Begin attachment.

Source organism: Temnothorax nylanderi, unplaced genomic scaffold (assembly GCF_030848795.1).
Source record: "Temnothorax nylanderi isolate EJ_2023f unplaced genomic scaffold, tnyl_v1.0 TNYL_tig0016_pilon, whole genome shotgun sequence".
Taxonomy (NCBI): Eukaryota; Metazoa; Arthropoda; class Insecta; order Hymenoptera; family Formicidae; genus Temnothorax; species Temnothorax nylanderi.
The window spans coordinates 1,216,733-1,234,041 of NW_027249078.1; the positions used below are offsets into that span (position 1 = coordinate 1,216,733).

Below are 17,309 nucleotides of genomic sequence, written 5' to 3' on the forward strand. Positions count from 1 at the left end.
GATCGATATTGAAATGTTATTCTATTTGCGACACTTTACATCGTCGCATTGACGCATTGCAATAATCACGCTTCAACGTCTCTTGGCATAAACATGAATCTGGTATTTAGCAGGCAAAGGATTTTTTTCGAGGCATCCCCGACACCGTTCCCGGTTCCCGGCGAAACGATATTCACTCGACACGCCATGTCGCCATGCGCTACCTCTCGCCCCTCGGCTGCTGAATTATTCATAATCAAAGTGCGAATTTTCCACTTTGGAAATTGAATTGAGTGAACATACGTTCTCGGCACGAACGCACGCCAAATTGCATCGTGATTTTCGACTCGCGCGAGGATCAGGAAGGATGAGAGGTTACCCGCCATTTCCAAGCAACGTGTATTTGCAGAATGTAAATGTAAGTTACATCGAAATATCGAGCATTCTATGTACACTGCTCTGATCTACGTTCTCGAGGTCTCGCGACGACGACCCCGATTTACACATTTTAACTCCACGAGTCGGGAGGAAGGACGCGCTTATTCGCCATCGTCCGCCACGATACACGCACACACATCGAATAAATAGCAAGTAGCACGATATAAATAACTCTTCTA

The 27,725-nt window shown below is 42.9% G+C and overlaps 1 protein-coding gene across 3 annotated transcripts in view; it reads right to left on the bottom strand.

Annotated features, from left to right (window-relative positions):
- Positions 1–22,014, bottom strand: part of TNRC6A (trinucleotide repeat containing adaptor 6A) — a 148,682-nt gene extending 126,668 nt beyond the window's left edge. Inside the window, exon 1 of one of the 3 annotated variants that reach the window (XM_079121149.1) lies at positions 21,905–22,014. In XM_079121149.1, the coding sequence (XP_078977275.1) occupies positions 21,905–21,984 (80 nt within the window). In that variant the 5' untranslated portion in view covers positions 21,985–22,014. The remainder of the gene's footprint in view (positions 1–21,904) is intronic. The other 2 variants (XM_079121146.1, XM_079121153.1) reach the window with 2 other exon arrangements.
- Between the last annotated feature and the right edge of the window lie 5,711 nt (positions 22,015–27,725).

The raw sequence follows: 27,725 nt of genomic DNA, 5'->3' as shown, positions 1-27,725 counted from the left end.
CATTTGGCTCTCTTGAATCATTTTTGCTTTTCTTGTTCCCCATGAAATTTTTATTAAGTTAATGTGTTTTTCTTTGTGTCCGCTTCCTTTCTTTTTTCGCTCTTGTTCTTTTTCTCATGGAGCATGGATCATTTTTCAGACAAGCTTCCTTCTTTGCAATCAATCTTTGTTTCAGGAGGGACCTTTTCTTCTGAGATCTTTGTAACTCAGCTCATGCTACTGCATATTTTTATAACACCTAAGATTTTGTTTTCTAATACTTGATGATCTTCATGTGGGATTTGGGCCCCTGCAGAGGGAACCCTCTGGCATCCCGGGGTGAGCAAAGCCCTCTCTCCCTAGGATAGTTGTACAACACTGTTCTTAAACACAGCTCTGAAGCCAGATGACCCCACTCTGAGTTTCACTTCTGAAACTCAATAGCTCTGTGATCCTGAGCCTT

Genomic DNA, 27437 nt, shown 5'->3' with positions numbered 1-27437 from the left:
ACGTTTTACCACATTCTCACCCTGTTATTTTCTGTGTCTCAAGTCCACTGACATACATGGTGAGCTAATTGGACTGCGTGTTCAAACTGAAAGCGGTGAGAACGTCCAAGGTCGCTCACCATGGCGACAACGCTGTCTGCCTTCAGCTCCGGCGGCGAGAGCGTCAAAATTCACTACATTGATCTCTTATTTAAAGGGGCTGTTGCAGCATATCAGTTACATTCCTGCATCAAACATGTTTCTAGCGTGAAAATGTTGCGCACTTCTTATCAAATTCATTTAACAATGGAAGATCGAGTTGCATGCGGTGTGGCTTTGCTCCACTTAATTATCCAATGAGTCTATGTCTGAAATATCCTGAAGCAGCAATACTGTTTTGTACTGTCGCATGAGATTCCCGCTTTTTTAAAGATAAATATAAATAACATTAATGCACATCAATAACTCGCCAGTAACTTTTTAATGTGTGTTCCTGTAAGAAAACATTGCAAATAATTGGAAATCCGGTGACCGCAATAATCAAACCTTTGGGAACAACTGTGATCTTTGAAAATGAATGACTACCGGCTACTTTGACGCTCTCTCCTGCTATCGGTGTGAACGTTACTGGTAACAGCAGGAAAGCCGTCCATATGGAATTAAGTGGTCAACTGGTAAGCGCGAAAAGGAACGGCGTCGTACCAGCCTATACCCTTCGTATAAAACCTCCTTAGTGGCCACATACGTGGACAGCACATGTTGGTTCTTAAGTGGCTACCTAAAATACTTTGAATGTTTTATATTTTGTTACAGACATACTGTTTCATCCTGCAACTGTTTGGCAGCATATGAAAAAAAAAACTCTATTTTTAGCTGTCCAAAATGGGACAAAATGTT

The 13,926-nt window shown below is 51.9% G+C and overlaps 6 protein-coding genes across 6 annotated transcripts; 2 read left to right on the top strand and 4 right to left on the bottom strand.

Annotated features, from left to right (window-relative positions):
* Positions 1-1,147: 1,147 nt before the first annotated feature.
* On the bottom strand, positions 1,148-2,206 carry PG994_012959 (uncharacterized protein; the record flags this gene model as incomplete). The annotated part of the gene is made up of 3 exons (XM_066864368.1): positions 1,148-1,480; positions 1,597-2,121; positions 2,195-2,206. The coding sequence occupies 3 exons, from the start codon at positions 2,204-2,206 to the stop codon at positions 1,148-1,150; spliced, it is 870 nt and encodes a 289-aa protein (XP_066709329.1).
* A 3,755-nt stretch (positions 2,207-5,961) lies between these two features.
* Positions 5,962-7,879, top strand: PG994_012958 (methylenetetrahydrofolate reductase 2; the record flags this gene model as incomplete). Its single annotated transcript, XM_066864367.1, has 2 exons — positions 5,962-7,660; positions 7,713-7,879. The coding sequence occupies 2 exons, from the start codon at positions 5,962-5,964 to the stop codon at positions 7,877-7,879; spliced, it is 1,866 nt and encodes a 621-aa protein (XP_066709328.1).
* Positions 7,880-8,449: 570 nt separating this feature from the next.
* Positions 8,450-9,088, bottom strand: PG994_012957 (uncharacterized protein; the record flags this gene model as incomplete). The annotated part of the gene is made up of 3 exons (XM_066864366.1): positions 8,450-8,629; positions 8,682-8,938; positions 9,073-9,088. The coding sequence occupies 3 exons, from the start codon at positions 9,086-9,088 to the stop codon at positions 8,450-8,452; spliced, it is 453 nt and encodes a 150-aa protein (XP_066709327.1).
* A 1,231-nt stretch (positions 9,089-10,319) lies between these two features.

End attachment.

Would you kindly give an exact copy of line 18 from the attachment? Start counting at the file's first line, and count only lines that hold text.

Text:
* On the bottom strand, positions 1,148-2,206 carry PG994_012959 (uncharacterized protein; the record flags this gene model as incomplete). The annotated part of the gene is made up of 3 exons (XM_066864368.1): positions 1,148-1,480; positions 1,597-2,121; positions 2,195-2,206. The coding sequence occupies 3 exons, from the start codon at positions 2,204-2,206 to the stop codon at positions 1,148-1,150; spliced, it is 870 nt and encodes a 289-aa protein (XP_066709329.1).